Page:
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*Ryan Liffrig has joined the school law group at Church Church Hittle & Antrim as an associate.
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*Tammy Loy has joined ClaimAid, a provider of Medicaid, Supplemental Security Income and private program eligibility services for hospital and patients. She will serve as an attorney and advocate for families appealing Social Security benefits.

Jill Russell has been named general counsel for IndyGo, the Indianapolis Public Transportation Corp. Awards and Honors

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*Leah Silverthorn of Wooden & McLaughlin LLP has been selected as a distinguished fellow of the Indianapolis Bar Foundation.

Firm Relocation

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*Donna J. Bays and *Jennifer Bays Beinart of Bays Family Law have relocated the firm to 7633 E. Stonegate Drive in Zionsville.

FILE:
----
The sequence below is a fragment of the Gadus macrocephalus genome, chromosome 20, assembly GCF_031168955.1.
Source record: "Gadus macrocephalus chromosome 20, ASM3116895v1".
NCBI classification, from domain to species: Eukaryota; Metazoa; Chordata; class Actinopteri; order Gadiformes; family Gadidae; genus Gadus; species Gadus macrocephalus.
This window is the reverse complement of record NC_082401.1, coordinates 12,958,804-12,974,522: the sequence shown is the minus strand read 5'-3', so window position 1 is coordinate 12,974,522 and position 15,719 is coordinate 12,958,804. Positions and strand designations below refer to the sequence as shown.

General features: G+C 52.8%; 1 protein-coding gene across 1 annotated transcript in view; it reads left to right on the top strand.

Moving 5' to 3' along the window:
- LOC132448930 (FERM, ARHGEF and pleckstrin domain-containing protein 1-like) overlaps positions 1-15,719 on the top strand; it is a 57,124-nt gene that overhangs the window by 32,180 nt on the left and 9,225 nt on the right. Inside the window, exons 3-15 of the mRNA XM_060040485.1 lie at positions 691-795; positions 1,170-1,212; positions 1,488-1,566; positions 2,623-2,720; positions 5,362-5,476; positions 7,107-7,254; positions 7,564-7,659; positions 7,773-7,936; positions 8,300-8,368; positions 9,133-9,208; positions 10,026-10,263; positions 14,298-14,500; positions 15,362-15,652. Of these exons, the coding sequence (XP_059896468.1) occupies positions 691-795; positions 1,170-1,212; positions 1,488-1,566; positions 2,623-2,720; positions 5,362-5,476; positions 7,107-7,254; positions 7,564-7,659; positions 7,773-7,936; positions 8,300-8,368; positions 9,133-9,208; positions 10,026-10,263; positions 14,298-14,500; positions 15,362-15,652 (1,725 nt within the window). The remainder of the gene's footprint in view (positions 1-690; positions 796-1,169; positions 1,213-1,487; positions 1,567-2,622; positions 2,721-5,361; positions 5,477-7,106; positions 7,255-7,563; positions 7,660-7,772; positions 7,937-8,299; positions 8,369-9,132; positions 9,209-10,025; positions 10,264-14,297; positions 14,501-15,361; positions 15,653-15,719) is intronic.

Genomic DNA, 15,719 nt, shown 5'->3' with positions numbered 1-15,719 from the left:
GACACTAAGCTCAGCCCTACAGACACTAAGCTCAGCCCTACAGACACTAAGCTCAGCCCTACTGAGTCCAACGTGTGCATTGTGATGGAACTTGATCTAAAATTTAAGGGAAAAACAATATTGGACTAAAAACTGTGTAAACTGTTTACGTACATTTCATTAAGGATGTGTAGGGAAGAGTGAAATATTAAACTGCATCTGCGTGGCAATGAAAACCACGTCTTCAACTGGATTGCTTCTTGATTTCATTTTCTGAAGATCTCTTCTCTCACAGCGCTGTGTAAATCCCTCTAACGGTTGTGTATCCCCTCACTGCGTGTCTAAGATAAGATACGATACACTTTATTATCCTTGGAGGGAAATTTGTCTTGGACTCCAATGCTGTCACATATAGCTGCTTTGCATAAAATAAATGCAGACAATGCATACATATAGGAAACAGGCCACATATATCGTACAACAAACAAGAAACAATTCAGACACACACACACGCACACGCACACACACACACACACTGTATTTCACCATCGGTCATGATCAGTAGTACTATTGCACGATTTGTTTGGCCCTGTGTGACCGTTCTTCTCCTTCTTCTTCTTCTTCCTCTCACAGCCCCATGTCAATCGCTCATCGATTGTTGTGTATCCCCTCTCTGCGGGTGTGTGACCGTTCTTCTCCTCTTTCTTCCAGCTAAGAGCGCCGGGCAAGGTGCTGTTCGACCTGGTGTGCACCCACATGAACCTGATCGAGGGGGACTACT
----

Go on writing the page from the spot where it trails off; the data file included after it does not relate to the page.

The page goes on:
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  1. I expressed my thought in the title, long as it was. I am shocked that there is ever immunity from accountability for ANY Government agency. That appears to violate every principle in the US Constitution, which exists to limit Government power and to ensure Government accountability. I don't know how many cases of legitimate child abuse exist, but in the few cases in which I knew the people involved, in every example an anonymous caller used DCS as their personal weapon to strike at innocent people over trivial disagreements that had no connection with any facts. Given that the system is vulnerable to abuse, and given the extreme harm any action by DCS causes to families, I would assume any degree of failure to comply with the smallest infraction of personal rights would result in mandatory review. Even one day of parent-child separation in the absence of reasonable cause for a felony arrest should result in severe penalties to those involved in the action. It appears to me, that like all bureaucracies, DCS is prone to interpret every case as legitimate. This is not an accusation against DCS. It is a statement about the nature of bureaucracies, and the need for ADDED scrutiny of all bureaucratic actions. Frankly, I question the constitutionality of bureaucracies in general, because their power is delegated, and therefore unaccountable. No Government action can be unaccountable if we want to avoid its eventual degeneration into irrelevance and lawlessness, and the law of the jungle. Our Constitution is the source of all Government power, and it is the contract that legitimizes all Government power. To the extent that its various protections against intrusion are set aside, so is the power afforded by that contract. Eventually overstepping the limits of power eliminates that power, as a law of nature. Even total tyranny eventually crumbles to nothing.